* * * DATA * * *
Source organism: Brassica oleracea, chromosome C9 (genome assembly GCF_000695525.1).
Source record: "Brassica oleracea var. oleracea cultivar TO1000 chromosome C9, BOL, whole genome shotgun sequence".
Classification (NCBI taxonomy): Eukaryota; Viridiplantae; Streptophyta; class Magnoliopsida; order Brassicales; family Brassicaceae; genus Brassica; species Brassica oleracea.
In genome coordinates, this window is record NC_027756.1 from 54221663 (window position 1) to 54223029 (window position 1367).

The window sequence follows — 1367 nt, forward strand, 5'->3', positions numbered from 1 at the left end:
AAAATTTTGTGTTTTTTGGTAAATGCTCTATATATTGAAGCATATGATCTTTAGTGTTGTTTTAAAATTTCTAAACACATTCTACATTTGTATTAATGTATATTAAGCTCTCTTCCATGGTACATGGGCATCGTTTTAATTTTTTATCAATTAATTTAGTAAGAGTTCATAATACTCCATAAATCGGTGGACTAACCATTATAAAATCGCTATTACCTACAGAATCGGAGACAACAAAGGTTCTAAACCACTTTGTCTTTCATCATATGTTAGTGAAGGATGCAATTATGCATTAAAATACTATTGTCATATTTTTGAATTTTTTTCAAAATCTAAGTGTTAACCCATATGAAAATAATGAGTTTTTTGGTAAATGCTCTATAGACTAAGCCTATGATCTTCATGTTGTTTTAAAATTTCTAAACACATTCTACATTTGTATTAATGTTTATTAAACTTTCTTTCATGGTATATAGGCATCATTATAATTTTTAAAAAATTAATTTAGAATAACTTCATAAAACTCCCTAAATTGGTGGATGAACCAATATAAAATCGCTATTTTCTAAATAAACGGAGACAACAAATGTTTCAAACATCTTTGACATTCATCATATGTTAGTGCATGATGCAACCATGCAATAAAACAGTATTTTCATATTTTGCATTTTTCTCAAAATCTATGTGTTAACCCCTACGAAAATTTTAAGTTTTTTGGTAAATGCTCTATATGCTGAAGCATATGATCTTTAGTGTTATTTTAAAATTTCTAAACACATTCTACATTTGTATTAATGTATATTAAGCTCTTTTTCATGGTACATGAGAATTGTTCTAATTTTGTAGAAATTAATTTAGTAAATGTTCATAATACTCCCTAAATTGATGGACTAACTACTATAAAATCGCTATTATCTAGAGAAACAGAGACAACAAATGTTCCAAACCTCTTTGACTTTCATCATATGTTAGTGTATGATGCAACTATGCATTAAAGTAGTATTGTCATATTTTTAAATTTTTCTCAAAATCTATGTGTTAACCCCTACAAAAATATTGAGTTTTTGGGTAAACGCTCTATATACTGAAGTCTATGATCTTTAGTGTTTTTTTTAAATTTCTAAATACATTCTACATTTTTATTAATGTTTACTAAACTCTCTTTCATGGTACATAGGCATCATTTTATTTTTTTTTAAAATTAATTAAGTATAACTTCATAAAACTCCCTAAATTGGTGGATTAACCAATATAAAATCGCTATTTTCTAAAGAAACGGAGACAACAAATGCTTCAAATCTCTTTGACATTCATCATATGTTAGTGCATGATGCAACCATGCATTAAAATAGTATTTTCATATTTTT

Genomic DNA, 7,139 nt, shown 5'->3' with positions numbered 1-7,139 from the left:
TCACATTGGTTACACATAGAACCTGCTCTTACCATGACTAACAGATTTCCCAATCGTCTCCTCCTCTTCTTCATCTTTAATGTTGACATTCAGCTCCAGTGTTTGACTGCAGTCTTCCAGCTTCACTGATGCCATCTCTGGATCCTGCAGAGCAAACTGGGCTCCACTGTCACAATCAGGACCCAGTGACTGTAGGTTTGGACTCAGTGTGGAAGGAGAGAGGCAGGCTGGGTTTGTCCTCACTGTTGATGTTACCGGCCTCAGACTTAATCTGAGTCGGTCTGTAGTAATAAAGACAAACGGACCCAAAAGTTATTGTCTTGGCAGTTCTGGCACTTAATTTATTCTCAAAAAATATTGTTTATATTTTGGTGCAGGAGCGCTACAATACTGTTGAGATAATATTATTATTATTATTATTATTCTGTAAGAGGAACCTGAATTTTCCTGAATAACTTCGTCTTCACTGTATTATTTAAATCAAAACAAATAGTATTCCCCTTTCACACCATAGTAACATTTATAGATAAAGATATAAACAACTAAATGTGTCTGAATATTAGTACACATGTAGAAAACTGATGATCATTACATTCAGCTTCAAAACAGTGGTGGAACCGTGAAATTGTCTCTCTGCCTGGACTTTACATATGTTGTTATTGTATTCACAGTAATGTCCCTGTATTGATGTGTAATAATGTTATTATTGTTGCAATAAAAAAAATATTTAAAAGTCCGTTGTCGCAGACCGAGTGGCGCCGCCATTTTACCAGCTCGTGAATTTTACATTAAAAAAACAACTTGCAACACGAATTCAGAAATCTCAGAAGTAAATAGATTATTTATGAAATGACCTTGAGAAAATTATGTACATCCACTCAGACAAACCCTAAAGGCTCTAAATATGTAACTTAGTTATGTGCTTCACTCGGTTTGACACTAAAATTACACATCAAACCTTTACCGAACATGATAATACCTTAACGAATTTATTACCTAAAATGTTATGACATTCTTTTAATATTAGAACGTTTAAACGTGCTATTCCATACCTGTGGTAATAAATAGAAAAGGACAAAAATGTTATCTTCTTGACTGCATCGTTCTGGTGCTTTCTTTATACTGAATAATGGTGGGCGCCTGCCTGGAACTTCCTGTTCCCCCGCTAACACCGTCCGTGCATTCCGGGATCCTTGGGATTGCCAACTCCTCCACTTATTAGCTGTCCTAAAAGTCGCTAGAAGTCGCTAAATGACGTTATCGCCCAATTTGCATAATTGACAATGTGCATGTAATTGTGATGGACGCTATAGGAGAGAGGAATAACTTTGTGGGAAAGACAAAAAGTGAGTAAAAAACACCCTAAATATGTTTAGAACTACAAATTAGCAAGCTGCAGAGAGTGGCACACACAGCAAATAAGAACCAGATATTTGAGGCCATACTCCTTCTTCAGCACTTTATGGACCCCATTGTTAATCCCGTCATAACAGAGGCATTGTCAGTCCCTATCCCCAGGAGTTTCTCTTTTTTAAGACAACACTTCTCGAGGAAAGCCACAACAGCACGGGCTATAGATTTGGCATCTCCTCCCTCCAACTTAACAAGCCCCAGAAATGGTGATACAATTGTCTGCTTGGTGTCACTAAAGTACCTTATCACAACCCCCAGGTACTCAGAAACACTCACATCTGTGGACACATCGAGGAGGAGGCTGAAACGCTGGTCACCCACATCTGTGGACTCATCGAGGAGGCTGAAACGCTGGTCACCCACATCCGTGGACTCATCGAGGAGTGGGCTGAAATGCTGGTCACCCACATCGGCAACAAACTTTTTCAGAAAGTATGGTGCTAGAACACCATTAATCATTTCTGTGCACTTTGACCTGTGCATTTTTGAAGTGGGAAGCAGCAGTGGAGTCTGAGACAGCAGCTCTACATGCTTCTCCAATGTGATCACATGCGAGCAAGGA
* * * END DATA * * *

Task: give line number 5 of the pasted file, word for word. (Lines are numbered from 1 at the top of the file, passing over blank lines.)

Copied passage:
The window sequence follows — 1367 nt, forward strand, 5'->3', positions numbered from 1 at the left end: